Rather than telling the plot of gay Spanish director Albert Serra’s “Pacifiction,” it would do more good to lay out some of its images. Its protagonist, de Roller (Benoit Magimel), struts around the island of Tahiti, where he’s the French government’s high commissioner, in a uniform of lightly tinted sunglasses, white linen suit and flowered shirt, day after day. Ships full of surfers ride impossibly high waves, lifted at angles so extreme that the risk of drowning looks inevitable. A topless female DJ becomes mesmerized by the dark ambient music, full of crackling distortion, she plays at a nightclub. In the same space, an elderly admiral (Mark Susini) dances flirtatiously with several men under blue light to quiet, dubby electronic music. De Roller stands in an empty football field at night, welcoming a drenching rain with his head titled slightly back. It might be easier to say what “Pacifiction” is about — French colonialism, the threat of nuclear radiation — than what it is, but the former is transformed by the latter. After seeing “Pacifiction” twice, I feel like I’ve barely scratched the surface.
De Roller believes himself to be in command of the story, such as it is. Magimel’s performance oozes a smugness that comes with power. His job requires him to interact with the public all day, and he’s less adept at it than he believes himself to be. Meeting with a community group, he makes a case that a new casino, intended to attract tourists, should be open to Tahitian residents as well, despite their objections. Slowly but surely, the island is becoming less isolated. Throughout the film, the dialogue drops references to the French possibly launching secret tests of nuclear weaponry in the nearby sea for the first time in 20 years. He hangs out with a trans woman, Shannah (Pahoa Mahaganafanu), and becomes her lover. As the rumors of nuclear tests become impossible to tune out, De Roller comes to realize that he’s hardly the most powerful Frenchman in the area.
Serra’s pacing is unusual. Tahiti seems rather dull, as there’s nothing to do at night but kill time getting drunk and trying to pick someone up at its sole nightclub. De Roller and other Frenchmen spend most of their free time there. The film’s elements of queerness have a colonial tinge, as white Frenchmen get to exercise their desires with ordinary Tahitians. Often, it’s a hang-out movie, willing to pass along the experience of getting antsy watching other people dance and drink. The surf scene suddenly springs it to life with an amazing burst of energy, and the film’s power accumulates from there, leading to a final hour that left my jaw on the floor. Having had the same reaction to it twice, its longueurs are clearly intentional, but its style is designed to suck the viewer in further and further.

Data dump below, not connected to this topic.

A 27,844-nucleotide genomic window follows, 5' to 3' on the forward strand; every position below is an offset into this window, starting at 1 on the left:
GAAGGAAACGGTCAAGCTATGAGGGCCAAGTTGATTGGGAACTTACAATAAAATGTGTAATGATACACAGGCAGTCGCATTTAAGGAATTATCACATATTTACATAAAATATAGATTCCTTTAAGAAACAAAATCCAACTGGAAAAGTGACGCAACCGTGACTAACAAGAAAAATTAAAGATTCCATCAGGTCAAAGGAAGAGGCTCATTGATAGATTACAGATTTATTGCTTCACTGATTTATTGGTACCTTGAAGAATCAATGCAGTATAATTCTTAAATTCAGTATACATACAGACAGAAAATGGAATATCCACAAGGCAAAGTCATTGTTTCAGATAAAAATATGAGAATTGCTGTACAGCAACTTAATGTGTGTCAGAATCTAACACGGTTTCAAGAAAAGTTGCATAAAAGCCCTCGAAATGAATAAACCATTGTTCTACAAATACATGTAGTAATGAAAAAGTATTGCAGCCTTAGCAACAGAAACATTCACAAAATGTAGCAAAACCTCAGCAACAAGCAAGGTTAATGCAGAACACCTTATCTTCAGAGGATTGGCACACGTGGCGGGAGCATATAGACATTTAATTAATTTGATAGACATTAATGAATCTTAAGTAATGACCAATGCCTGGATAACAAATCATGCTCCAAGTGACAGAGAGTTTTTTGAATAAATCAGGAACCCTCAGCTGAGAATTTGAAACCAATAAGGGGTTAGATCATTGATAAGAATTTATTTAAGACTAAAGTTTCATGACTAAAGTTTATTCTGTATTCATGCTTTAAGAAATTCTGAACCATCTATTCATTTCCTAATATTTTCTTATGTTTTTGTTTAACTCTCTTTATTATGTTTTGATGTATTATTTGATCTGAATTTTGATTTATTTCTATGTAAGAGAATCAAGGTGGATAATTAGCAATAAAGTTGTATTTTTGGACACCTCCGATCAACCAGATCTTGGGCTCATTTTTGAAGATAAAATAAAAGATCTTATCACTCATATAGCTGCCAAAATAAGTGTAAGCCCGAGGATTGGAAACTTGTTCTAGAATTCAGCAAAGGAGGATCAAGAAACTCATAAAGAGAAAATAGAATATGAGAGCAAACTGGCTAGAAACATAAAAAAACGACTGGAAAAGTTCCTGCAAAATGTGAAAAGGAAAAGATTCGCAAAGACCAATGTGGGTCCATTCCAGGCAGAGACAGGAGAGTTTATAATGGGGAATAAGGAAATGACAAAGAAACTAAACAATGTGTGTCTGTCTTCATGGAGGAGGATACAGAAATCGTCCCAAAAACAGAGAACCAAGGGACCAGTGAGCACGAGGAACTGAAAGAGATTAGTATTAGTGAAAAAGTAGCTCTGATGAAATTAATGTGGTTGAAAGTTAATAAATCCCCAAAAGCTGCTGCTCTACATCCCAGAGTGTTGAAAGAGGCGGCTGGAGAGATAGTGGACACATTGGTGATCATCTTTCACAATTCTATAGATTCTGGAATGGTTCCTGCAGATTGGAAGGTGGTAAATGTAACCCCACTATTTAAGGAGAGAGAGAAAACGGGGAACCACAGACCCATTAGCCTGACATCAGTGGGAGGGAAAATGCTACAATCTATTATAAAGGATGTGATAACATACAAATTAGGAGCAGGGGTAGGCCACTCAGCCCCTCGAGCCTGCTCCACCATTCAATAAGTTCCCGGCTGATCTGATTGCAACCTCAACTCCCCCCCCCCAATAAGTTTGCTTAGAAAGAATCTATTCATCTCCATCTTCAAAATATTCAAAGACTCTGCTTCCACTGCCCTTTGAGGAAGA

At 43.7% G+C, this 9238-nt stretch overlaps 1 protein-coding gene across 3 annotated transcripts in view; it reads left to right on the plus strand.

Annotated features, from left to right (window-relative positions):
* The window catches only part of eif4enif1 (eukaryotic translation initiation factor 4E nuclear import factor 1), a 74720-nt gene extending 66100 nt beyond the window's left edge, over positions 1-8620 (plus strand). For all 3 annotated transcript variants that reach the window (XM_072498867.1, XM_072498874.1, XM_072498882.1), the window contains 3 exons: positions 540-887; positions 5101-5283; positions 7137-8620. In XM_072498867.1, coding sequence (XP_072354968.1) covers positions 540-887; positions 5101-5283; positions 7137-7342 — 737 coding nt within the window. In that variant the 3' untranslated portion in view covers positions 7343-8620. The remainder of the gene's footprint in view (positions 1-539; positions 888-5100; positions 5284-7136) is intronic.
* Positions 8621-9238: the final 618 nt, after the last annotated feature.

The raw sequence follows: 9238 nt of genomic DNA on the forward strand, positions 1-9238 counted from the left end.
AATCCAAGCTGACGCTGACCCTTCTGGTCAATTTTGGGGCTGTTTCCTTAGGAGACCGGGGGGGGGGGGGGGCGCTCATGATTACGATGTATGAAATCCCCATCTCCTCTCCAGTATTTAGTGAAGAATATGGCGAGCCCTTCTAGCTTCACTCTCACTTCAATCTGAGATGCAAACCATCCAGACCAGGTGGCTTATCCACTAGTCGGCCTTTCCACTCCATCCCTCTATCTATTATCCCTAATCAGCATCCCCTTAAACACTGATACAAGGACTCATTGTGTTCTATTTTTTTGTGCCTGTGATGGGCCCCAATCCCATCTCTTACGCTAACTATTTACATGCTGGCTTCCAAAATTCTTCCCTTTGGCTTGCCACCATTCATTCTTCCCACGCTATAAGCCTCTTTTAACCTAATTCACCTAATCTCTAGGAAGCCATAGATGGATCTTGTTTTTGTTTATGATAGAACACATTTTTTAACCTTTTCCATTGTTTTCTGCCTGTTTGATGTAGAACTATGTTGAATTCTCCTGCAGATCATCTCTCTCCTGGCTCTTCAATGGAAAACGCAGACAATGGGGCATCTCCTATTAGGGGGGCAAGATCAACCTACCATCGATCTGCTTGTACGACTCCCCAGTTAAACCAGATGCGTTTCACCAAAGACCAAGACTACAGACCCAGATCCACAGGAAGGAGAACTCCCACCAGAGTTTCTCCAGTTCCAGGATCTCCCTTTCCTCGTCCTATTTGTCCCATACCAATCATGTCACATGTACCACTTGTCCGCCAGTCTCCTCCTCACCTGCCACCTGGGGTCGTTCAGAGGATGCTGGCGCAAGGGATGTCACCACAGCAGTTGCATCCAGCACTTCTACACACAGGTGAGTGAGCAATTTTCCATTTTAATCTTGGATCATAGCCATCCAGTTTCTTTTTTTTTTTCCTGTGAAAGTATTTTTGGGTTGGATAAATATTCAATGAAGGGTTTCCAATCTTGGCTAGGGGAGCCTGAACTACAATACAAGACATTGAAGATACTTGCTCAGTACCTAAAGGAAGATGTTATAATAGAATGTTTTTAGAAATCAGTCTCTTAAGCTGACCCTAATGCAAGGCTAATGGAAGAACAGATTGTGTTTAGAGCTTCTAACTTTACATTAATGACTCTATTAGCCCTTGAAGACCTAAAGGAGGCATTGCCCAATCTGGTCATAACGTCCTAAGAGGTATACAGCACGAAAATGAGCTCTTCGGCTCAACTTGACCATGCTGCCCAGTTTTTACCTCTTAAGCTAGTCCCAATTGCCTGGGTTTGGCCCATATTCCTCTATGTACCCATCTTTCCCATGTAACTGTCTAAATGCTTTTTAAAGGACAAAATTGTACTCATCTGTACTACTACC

An ordinary film would set De Roller on a redemption arc, flirting with turning him into a white savior of the Tahitians. De Roller never does find his moral compass, nor does he care about anyone besides himself. His worries about nuclear testing mostly concern his own safety. His behavior shows sprinkles off a halfhearted embrace of death.
By Serra’s standards, this is a move towards a bigger audience. Within France, Magimel is a major star. Serra has one foot in the art world and another in cinema, and his previous work has sometimes felt like a conceptual endeavor. He followed his 2016 “The Death of Louis XIV,” in which now-elderly French New Wave icon Jean-Pierre Léaud portrayed the 18th-century king, with a non-narrative riff on the same material, “Roi Solleil.” But “Pacifiction” offers reference points, from French painter Paul Gauguin to writers like Joseph Conrad and Graham Greene, which aren’t hard to pinpoint. It was inspired by the memoir of Marlon Brando’s Tahitian ex-wife Tahita Teriipaia.
The final hour of “Pacifiction” descends into a different world than the one the film initially inhabits. As de Roller roams through a dark, nocturnal Tahiti, Serra and cinematographer Artur Tort flood the set with deep, blinding red and blue lights. The colors grow unnaturally distorted. While the final scene offers some narrative satisfaction, the moments coming just before it race from ellipsis to ellipsis and blur out life outside the nightclub. It’s a film you live alongside for 165 minutes, best seen on the biggest screen possible, rather than something to passively observe on a TV. Serra finds the exercise of power tremendously uncanny, ending with a sick feeling that the blown-out sights and sounds surrounding de Roller are merely an elaborate death rattle. So often, writing about a film as though it were nothing but the sum total of its themes betrays the far more complicated and immediate experience of watching it. More than any film I’ve seen in years, “Pacifiction” yearns for something impossible to sum up in words, and it arrives there.
“Pacifiction” | Directed by Albert Serra | Grasshopper Film/Gratitude Films | Opens Feb. 17th at Film at Lincoln Center